Major General Samuel G French had been ordered to cut the Federal supply line at Allatoona Gap, Georgia. He did not hesitate to deploy his brigades in heavy attack columns immediately upon his arrival. Above, the Federals bristled in a thin line stretching almost a mile and a half from the railroad gap to the edge of the ridge.
French, sensing his numerical advantage, sent a message to the Federal commander,
“I have placed the forces under my command in such positions that you are surrounded, and to avoid a needless effusion of blood I call on you to surrender your forces at once, and unconditionally.
“Five minutes will be allowed you to decide. Should you accede to this, you will be treated in the most honorable manner as prisoners of war.”
Brigadier General Robert Corse, having just arrived with reinforcements, allowing him a second line, which were in defilade and invisible to French, replied, defiantly,
“Your communication demanding surrender of my command I acknowledge receipt of, and respectfully reply that we are prepared for the "needless effusion of blood" whenever it is agreeable to you.”
French found it agreeable immediately. At a range of about 1000 yards the Federal guns began to boom from the heights as French’s columns moved forward smartly. He massed two batteries of Napoleons between Chalmers’ right-hand brigade and the center brigade of Jones Withers. The guns began to bang away at the 11th Michigan in their earthworks about 500 yards away.
Chalmers advanced behind a double line of skirmishers - the 21st Alabama and 5th Mississippi – on a narrow front up the steepest part of the Federal line. Crowning the Federal left was the 19th Illinois and the Battery M, 1st Ohio Artillery. The Ohioans had had an early success when a shell hit one of J. H. Kolb’s cannon and completely destroyed it. However, as the skirmishers pushed up the hill, the guns switched targets, spraying canister like angry, lethal, bees, downslope.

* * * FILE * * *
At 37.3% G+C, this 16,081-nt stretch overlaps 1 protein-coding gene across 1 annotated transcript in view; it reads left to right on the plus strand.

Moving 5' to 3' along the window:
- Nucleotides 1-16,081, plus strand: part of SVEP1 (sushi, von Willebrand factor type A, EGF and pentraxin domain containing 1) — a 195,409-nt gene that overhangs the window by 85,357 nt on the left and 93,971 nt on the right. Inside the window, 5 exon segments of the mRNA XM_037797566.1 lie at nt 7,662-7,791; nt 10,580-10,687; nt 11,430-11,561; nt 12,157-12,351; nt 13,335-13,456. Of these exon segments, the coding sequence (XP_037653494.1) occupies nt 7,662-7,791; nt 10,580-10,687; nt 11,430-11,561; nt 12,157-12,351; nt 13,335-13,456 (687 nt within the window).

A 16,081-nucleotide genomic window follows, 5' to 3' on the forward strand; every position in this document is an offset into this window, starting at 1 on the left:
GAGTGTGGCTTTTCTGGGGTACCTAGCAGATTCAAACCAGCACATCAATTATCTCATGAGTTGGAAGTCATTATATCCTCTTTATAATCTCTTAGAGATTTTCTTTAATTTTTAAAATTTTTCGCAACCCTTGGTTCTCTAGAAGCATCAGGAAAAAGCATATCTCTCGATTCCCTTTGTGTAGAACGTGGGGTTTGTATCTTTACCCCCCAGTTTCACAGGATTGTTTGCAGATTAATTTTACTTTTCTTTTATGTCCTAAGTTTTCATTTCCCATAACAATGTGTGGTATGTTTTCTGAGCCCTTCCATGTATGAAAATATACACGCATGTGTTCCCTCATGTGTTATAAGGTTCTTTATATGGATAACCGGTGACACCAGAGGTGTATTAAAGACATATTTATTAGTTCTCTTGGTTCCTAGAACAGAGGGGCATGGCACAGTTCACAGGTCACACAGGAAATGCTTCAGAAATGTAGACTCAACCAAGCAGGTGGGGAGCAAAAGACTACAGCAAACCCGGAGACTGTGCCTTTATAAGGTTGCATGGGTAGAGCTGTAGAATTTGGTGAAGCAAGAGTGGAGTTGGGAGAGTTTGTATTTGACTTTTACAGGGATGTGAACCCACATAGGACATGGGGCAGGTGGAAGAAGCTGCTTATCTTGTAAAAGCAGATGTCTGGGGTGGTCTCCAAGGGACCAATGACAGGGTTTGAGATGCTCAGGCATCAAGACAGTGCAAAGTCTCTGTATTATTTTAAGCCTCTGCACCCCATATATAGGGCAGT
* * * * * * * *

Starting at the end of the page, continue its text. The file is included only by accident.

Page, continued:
Withers attacked on a wider front, with the 26th Alabama on the left and the CGRB on the right. He applied pressure to Battery G, 1st Ohio Artillery, and their supporting infantry, the 78th Pennsylvania. The 26th soon got into an uneven firefight with the Federal guns.
On French’s left, at the end of the ridge, Brigadier General J K Jackson sent forward Wheat’s Battalion and the 5th Kentucky. Supported by Bouchaud’s battery of rifled guns, they were soon pressing Brigadier General J Beatty’s brigade. Wheat and Bouchaud directed their attention against the 37th Indiana while the Kentuckians threatened the far flank.
Battle was intense all along the line with the lead Confederate units gradually worn away and the Federal units at the schwerpunkts also being battered. After two hours French sensed the Federal line cracking and ordered a full assault. The lines of butternut and gray surged the last hundred yards.
Corse, too, had seen his front line begin to waver and determined the time was right to maneuver those reserves heretofore unseen to French. The veteran 42nd Indiana ascended a small rise to the left of the decimated 37th. Greeted warmly by Bouchaud, they delivered a devastating volley to stop the 25th Alabama and plug the gap where Battery G was fighting sponge stave to bayonet over the gabions.
Likewise, on the right, the 11th Michigan finally gave way but forward into the gap marched the 18th and 74th Ohio to thwart the surge of the 1st Louisiana and 10th Mississippi.
A rider galloped up to French with a note that Federal columns were on the move on the road from Atlanta and he called of the attack, even as its momentum died at the lip of the fortifications on the anvil of the fresh reserves and their concentrated volleys.
Corse suffered casualties of almost 25%. French, with a considerably larger force, though at a decided tactical disadvantage in terms of altitude and dirt, lost almost 30%.
We use Mr. Lincoln's War rules and 15mm figures.
Diatribes are simply often humorous recountings of the games played by the Long Island Irregulars. We play with toy soldiers and are unabashedly happy to have never lost this part of our childhoods..